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MARSHALL MACDERMOTT, QUIXOTIC SOLDIER, FARMER & BANK MANAGER

The stampless cover was sent ‘By Steamer’ from London as evidenced by the red ‘tombstone’ cancel X/ PAID/ 31OC31/ 1846. There was a red ‘ms. 1/-’ and an arrival handstamp at Adelaide as shown by the G.P.O/ [Crown]/ 5 [Maltese Cross] AP/ 1847/ SOUTH AUSTRALIA. The cover was addressed tp Marshall Mac’ Dermott (sic) Esqre, The Bank Hindly (sic) Street, Adelaide, South Australia. There was an additional ms. overlying the GPO cancel ‘6th Nov-’. The reverse was not seen (Figure 1).

Captain Marshall MacDermott (ca. 1793-1877) was one of those quixotic adventurers who make the early history of Australia so interesting. He was born in England and was a well-to-do army officer in the 8th Regiment. He served in the Carribean and America during the Napoleonic wars and he was shot in the throat at the battle of Plattsburg. In the early 1820s he was on the Ionian Islands, where he was briefly acquainted with Lord Byron. He claimed that Byron died on his portable brass bedstead after having entrusted him with the last three cantos of ‘Don Juan’.

He resigned his commission, bought a 500 ton ship in Sweden and sailed to the Swan River Colony. Another account was that he met Captains Molloy and Byrne in Dublin, Ireland and they bought the ship in partnership. He arrived in Australia in June 1803. On arrival he purchased 5,000 acres on the Swan River near Governor James Stirling’s summer residence. Three years later he imported some Saxony sheep to the Colony, and he lived in the Colony for 16 years.

After losses in farming, he was active in public life and he promoted the appointment of Bishop Hale to Western Australia. With the help of some of his friends, including George Leake, he established his own bank, the first in Western Australia. He ran this bank until he was persuaded to take over the management of the Bank of Australasia.. After the amalgamation of the 2 banks, he accepted the management of the South Australian branch in Hindley Street, Adelaide. In March 1852 he was succeeded by Samuel Tomkinson as the manager of the Bank of Australasia in Adelaide at the height of the bullion crisis, and Tomkinson was critical of Marshall MacDermott’s management.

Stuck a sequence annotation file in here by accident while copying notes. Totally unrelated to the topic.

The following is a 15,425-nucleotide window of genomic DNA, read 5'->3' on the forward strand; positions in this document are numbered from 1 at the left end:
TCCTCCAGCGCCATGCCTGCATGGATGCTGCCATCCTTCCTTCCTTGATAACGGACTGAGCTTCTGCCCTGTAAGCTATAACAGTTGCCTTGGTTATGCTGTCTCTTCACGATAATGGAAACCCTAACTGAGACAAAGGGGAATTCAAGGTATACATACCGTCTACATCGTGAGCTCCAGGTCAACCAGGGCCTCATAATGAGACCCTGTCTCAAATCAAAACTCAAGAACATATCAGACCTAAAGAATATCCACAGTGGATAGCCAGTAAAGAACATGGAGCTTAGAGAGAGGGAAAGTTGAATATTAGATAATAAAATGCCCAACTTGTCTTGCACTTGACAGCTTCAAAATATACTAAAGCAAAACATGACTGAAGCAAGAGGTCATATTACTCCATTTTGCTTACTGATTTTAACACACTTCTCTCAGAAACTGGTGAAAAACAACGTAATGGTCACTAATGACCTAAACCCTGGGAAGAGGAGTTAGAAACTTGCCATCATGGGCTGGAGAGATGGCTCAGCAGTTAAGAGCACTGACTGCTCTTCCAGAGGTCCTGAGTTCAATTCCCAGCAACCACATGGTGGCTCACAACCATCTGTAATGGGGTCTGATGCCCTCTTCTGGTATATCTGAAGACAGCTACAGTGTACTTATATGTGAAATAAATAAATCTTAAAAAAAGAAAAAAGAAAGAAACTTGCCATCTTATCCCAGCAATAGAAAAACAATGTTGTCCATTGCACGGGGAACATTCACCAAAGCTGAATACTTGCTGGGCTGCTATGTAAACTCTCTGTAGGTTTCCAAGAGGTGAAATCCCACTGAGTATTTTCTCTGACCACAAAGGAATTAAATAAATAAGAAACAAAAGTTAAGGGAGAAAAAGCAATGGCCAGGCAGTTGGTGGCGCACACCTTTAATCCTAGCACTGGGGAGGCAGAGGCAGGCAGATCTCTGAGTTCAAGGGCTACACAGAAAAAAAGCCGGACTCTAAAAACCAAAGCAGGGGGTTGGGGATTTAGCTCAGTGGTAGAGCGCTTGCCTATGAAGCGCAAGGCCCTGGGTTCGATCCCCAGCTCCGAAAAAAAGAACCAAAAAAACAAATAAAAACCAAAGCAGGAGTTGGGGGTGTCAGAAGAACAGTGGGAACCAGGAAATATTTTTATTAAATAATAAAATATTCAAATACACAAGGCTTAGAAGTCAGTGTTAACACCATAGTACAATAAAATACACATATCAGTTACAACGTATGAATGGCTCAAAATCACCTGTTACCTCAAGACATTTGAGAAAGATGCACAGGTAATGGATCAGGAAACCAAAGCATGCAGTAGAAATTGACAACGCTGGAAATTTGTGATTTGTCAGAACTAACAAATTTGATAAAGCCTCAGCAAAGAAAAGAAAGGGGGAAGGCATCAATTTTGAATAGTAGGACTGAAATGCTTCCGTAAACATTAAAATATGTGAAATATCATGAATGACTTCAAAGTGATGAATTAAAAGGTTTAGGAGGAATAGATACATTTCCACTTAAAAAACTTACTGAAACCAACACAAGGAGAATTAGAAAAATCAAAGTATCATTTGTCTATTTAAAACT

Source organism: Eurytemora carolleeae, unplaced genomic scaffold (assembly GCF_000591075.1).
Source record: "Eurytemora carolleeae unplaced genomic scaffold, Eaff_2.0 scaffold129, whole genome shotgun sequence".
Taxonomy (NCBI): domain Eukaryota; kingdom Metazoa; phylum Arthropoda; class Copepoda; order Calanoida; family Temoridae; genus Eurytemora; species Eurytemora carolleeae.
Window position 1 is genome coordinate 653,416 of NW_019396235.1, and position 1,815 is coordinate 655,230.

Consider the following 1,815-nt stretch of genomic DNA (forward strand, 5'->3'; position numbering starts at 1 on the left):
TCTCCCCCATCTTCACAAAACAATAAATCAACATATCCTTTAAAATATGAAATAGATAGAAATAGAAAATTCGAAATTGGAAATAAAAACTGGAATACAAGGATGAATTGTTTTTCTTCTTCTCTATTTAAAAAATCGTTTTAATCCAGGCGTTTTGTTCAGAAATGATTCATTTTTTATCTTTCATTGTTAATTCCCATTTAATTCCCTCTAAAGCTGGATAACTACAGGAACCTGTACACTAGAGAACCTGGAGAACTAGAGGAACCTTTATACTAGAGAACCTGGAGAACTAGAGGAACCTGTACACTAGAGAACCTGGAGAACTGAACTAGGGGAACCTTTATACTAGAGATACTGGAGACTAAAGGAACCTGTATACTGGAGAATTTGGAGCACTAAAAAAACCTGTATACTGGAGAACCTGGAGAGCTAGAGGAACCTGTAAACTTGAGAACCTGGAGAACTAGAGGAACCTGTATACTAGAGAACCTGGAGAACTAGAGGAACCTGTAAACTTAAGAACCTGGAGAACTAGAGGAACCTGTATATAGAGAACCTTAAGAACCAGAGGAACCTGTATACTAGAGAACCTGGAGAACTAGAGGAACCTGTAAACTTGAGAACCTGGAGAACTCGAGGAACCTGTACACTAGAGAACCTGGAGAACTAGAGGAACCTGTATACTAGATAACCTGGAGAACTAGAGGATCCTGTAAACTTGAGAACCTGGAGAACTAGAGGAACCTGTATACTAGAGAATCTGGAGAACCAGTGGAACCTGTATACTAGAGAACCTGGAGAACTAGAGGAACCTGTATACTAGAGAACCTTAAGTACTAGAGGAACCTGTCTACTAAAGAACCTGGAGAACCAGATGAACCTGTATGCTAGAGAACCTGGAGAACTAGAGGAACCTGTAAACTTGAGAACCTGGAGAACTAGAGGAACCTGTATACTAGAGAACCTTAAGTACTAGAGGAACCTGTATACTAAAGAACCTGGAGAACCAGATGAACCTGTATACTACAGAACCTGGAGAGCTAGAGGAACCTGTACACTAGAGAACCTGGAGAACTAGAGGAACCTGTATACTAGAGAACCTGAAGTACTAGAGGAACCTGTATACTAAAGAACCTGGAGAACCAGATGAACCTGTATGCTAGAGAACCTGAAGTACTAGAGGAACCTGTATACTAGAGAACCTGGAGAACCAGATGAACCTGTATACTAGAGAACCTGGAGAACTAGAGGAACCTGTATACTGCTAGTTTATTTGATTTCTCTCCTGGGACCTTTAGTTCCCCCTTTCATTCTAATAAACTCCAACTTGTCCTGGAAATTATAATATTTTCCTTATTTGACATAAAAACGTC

He was one of three members who were nominated as a Non-Official Member of the Legislative Council of South Australia, appointed in October 25, 1855; in 1859 he filled one of the six casual vacancies in the House of Assembly; and, in Mr. Torrens’ Ministry for Sept 1857 he was the Commissioner of Crown Lands and Immigration in South Australia. In September 1872 he wrote a letter to George Young, the Hon. Secretary of the University of Adelaide accepting their invitation to become a Member of their Body. In the acceptance letter, he gave his address as Hutt Street Adelaide.

I have learnt very little about his private life, his parents, his place of birth, person he married, and where he died, although a daughter, Caroline married Francis Stacker Dutton in 1849. His name is celebrated by the naming of Mount Marshall in Western Australia. I had no access to the South Australian Express 5 Nov 1877 for his obituary nor for a book written by him: A brief sketch of the long and varied career of Marshall MacDermott, esq., J. P., of Adelaide, South Australia / written solely for private distribution amongst relatives and special friends.

Subsequently, a small amount of information was found on him in The Advertiser (Adelaide) on 6 January 1910 which gave the year of his birth as 1788 and that he died in Adelaide in 1877 (Figure 2).

 

 

 
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